Haiti was still recovering from a 2010 earthquake which caused mass destruction when Hurricane Matthew made landfall on October 4, 2016 as a Category 4. The Hurricane continued over Cuba and then across The Bahamas. It then brought havoc to Florida, Georgia and the Carolinas.
While the devastation across the path of the Hurricane is severe, the situation in Haiti is particularly perilous. The United States Agency for International Development (USAID) estimates that 14% of the country’s entire population has been impacted by this storm. Destructive winds, heavy rainfall and dangerous storm surges decimated the infrastructure in the area. Landslides, flooding and debris continue to impede humanitarian access to the area. Homes were completely destroyed, as were schools, and other structures. Transportation to some areas is impossible. Extensive damage to crops and livestock ensures a long period of food insecurity.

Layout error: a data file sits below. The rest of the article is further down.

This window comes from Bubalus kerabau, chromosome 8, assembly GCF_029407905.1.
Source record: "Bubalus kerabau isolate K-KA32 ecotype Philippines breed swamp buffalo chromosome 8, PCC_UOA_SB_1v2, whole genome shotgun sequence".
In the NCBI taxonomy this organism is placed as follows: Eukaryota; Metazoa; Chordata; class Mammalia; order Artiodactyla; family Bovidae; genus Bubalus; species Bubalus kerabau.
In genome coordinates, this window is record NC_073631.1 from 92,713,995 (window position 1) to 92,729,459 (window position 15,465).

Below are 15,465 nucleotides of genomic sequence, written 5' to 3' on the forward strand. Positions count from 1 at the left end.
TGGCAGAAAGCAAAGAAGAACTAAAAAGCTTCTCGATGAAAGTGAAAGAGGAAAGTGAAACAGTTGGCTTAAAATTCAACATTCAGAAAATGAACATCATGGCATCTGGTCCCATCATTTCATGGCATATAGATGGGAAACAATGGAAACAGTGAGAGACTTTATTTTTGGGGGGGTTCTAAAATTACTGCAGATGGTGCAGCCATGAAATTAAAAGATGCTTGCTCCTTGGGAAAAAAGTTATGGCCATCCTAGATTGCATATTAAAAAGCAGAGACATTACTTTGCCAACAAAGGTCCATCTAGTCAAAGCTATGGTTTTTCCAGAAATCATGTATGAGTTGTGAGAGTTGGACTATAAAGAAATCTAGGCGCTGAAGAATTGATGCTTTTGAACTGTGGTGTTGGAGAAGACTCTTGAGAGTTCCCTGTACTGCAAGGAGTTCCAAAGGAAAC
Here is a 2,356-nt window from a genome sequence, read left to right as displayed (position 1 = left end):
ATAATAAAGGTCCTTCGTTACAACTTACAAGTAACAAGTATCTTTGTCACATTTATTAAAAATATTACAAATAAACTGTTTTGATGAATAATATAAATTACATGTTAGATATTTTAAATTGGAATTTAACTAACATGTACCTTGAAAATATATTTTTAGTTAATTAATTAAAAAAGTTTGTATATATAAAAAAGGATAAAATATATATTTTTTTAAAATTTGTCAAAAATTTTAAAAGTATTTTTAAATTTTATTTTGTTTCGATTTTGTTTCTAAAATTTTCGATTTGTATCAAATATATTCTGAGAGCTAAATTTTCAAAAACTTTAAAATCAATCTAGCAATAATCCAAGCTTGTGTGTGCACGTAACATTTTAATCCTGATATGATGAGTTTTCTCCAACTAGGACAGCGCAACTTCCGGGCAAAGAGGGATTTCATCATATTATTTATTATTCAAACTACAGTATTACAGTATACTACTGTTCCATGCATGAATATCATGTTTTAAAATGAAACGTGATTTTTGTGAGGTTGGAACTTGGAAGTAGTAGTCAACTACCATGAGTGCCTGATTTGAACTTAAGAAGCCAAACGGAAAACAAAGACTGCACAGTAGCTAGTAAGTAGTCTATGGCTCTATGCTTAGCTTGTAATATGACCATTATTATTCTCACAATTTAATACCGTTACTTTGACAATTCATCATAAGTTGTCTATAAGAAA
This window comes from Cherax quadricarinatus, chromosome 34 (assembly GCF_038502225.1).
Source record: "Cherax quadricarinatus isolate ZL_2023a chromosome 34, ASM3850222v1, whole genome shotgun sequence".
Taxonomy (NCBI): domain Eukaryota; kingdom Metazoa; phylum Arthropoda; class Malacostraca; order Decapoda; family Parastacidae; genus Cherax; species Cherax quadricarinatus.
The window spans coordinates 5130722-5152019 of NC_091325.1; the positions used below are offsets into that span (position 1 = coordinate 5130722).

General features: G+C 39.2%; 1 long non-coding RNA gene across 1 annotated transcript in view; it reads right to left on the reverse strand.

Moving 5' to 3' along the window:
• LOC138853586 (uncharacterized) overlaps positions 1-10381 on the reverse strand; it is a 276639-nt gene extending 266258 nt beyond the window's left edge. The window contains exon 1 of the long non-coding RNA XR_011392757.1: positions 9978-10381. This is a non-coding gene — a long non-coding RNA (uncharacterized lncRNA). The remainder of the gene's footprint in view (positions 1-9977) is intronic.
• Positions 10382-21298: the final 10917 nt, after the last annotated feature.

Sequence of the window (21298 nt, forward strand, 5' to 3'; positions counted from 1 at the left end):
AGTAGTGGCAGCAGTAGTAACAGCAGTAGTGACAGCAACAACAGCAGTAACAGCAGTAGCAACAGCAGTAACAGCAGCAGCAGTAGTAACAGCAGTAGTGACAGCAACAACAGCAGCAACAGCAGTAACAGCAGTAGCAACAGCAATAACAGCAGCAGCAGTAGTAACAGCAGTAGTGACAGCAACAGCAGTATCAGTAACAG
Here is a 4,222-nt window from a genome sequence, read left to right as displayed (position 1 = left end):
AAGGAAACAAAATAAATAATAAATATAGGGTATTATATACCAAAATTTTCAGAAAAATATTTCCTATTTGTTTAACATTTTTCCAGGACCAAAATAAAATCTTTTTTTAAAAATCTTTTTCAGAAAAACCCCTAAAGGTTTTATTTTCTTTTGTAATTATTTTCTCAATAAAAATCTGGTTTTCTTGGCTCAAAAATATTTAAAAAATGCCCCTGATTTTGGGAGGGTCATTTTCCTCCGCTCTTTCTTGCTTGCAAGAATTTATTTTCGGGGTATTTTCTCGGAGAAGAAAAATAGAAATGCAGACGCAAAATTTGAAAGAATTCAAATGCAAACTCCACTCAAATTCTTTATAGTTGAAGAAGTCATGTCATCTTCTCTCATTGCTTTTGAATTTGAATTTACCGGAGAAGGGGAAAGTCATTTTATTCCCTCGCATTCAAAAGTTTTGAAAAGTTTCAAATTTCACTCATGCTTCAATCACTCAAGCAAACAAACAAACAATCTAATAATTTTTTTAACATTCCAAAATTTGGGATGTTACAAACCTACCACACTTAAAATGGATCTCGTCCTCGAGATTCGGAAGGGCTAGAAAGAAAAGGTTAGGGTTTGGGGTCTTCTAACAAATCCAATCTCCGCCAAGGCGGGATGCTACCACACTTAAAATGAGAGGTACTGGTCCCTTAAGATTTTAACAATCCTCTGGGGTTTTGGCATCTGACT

The greatest needs at this point are clean water, sanitation, hygiene needs and emergency food.
As reported by the New York Times, cholera was already in the area. About 10,000 people have died and hundreds of thousands sickened since cholera first appeared in 2010. When the floods came, cholera was carried down by the water, contaminating the river and water supplies. There is an urgent effort to prevent further spread of the disease.